Comments On Kamala

We still think Kamala will be the next president but we are more concerned about our prediction than we were a few months ago.  It seems more likely that the year will be 2024 rather than 2020 but time will tell.   Instapundit cited a Jim Geraghty post in NRO’s Corner that caught our attention.  Jim says and quotes:

The other day Wonkette offered an article with a headline that declares — cleaning it up for your sensitive eyes — “Kamala Harris Doesn’t Have To Explain Herself To Your Dumb [Tushes].”

Infuriated by headlines about a Harris speech declaring that she is defending her record as a prosecutor, Stephen Robinson writes:

Is Harris on trial here? Why is she “defending her record”? Did she lose all her cases like the prosecutor who faced off against Perry Mason each week? That guy needed to explain himself. Harris put [bad words] in prison. She imprisoned [bad words] so well she was the first woman elected district attorney of San Francisco and the first black woman to become attorney general of California. She’s the Serena Williams of law and order.

While she’s undoubtedly better than Hamilton Berger, Harris’s record is a little more complicated than that. [Emphasis added]

Jim concludes that candidates always need to defend their records.  We agree but we have concerns.  First, Stephen can’t be bothered to look up Hamilton Berger like Jim did.  Really, this is not a tweet but Stephen’s article and he can’t be bothered to type in Perry Mason prosecutor.  Go and try it.  We will wait as it won’t take long.  You won’t even need to finish typing prosecutor and you will find that Hamilton Burger has his own Wikipedia site!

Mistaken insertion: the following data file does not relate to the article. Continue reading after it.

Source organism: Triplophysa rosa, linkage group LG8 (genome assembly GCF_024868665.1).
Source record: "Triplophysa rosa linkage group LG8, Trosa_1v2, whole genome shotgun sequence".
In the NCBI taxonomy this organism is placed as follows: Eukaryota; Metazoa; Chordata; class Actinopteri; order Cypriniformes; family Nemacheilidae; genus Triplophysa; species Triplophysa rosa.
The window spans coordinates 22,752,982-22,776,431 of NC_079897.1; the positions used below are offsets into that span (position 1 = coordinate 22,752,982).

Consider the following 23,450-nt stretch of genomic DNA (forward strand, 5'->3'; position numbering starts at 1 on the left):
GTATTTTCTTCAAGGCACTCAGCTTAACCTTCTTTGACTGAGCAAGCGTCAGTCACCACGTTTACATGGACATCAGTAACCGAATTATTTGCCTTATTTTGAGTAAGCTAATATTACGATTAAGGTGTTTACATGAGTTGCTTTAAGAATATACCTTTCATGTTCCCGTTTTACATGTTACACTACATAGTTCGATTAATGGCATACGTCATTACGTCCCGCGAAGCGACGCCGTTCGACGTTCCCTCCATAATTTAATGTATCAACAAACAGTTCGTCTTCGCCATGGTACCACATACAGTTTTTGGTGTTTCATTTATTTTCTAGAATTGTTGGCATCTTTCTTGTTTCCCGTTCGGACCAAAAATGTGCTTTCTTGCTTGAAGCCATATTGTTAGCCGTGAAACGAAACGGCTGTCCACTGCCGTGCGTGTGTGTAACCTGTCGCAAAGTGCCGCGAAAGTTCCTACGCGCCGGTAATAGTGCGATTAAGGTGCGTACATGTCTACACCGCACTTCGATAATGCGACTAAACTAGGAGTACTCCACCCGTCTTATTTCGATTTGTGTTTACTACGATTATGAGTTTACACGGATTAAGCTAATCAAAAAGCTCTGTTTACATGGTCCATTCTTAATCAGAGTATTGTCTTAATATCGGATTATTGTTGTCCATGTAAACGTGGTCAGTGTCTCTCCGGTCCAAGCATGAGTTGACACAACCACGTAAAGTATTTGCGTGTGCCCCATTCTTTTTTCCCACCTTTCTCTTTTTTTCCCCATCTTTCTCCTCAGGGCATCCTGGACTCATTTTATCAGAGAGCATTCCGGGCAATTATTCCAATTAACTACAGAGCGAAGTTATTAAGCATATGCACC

Second, what is a good record for a prosecutor?  We are not convinced that Jim is right that Kamala is better than Hamilton.  Hamilton, on our small sample, never convicts the innocent or frees the guilty.  Obviously, life is more complicated than a TV drama but convictions, as Scooter Libby could tell you, might not be the best measure of a prosecutor. Evaluating teachers and prosecutors involves problems because the goals, learning and justice, are hard to measure.

Third, Jim is worried about the need to serve a strong leader demonstrated in the tone of Stephen’s article.  Instead, given the circumstances at Oberlin College, we find Jim’s parenthetical comment is more important:

(Whatever else you think of [Stephen]’s argument, he’s absolutely right when he declares, “it’s insulting to claim that black people can only have an adversarial relationship with the criminal justice system or that a black woman can’t prosecute crimes without betraying her community.”)

Kamala has a mixed heritage but we are not getting into the swamps of what is black in the quote.  The important point is that protecting communities from bad actors is a good idea even if Oberlin disagrees.

Sidebar: We have already said that convictions are not necessarily justice and we would add that police do not always act properly.  Protecting communities without harming them is a challenge and we agree with Jim that Kamala should explain how she did that.  Perhaps she has examples of convicting cops.  We just think that Stephen’s law and order message is the important one rather than the she doesn’t need to explain one.  End Sidebar.

This is the first good news we have seen about a Democrat presidential candidate.  Perhaps more is forthcoming but we are not holding our breath.

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